Okay, we get it. You’re a college-aged person. We don’t expect you to practice pristine hygiene all the time. Yet in close proximity with so many other chapter members, a little goes a long way. For instance, if you don’t have time to shower, slap on some extra deodorant, spray some odor eliminator on your bedsheets, and for the love of all that is holy, pick up your dirty socks. Maybe you don’t recognize your own smell, but everyone else sure does. And we know you’d appreciate it if others did the same for you. Also, common areas beyond your room are especially important places to pick up after yourself. Don’t leave your gym bag sitting right in front of the door where everyone’s going to trip over it (fast forward to free weights being thrown at your head). Put the TV remote back where you found it. Clean your plate after you eat. Because…
Mold is not your friend.
Beyond cleaning, just being considerate is important. Respect quiet times and don’t go blasting the new DJ Khaled album from your stereo system when your housemates are studying or sleeping. Work out some individual rules with you and anyone you share a room with. For example, what are some lines you don’t want them to cross? What lines shouldn’t you cross yourself? Don’t be huffing and puffing doing pushups, squats, or Downward Dog yoga pose in the middle of the room when your roommate is trying to read a chapter of Chem. Be cognizant of when it’s appropriate to have guests over the house, and make sure they respect the house rules.
“To Infinity and Beyond,” Said Buzz Lightyear. Be Like Buzz Lightyear.
The Toy Story hero had a point, especially the “beyond” part. Go beyond what’s expected of you. Volunteer for spring cleanings, help with meals, and tutor housemates with classes you took the previous semester. Don’t hog common area amenities like the television or foosball table. Don’t go out EVERY NIGHT; stay in every once in a while and spend some quality time with your housemates. Go to study hours, too. Be aware of days when the Department of Residential Facilities, Department of Facilities Management, or Housing Coordinators are conducting routine inspections or making repairs to the property. Unless you play a role in the inspections or repairs, simply stay out of the way or help facilitate them based on the needs of the authorities conducting them. If you have the time and would like to contribute to the house in a rewarding and meaningful way, you might consider the position of House Manager, who typically works with a university official on matters like ensuring residents are up to date on safety and other regulations, and keeping up to date on inspections, repairs, and improvements, as well as other matters pertaining to the property. You’ll likely go through training sessions to help you acclimate to the new responsibilities.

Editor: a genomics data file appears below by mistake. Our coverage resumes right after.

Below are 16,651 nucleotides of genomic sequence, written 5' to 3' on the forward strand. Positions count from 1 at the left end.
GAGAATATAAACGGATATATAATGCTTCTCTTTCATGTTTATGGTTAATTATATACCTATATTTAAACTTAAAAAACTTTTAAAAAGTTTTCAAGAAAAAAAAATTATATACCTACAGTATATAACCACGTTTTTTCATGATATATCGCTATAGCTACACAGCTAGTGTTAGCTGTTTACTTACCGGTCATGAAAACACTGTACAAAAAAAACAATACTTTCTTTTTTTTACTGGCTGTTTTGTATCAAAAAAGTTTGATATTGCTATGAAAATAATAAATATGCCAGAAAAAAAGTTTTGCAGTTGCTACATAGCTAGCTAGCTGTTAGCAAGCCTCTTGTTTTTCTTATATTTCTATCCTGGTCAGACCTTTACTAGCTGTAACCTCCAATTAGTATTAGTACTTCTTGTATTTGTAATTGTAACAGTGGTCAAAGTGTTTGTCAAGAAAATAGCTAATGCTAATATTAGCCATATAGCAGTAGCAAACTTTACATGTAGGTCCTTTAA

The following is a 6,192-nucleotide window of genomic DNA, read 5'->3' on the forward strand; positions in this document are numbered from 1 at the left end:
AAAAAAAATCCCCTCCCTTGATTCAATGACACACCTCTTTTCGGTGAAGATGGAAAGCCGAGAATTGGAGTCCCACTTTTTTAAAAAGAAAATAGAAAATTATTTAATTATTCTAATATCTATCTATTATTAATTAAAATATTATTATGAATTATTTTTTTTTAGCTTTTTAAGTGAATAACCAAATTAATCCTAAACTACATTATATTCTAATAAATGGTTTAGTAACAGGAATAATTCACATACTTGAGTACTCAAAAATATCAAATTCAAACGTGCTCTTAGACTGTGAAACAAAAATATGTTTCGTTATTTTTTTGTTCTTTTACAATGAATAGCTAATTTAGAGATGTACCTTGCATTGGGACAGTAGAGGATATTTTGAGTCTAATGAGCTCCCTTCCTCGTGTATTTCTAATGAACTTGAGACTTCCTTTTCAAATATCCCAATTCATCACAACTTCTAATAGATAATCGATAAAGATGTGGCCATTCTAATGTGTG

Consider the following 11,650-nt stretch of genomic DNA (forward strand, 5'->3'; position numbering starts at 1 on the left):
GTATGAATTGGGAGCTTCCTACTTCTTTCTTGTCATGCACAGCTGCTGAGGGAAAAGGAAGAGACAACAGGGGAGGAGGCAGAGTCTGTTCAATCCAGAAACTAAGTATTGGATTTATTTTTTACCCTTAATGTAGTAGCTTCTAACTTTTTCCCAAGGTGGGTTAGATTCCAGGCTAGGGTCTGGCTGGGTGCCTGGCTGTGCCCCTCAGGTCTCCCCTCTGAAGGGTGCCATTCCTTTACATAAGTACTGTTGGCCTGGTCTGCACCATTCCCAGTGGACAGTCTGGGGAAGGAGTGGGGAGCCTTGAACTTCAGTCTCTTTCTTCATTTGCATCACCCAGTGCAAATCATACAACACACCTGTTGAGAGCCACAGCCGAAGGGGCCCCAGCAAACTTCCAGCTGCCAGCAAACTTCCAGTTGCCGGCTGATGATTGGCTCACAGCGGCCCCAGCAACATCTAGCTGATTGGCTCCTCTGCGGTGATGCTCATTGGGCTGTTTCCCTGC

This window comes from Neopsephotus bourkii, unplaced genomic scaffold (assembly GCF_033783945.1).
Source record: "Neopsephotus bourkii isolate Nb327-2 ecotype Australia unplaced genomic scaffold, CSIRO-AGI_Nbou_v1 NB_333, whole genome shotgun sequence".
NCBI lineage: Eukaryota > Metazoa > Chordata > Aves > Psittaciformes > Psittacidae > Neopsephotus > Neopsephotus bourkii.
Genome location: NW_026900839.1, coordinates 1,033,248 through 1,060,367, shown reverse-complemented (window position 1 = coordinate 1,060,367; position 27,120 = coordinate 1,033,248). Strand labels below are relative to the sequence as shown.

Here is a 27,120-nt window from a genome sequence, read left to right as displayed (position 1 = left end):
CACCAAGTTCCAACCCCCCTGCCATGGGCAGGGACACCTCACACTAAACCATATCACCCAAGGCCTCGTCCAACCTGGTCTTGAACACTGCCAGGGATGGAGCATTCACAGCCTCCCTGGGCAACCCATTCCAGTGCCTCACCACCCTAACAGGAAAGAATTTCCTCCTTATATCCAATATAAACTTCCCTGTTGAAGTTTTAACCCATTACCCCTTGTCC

No matter how you slice up the housing pie, really it comes down to you. When you move into the chapter house, take on your role as housemate head on, and we promise you’ll fit right in. Follow the regulations, share the space of the house without sharing too many gnarly smells, and put your best foot forward. Or just pick up a dishrag once in a while.
These are a few key ways we feel you can fit in with your new housemates come Moving Day. What are some ways you think new housemates can contribute and fit in? Help them acclimate in the comments below.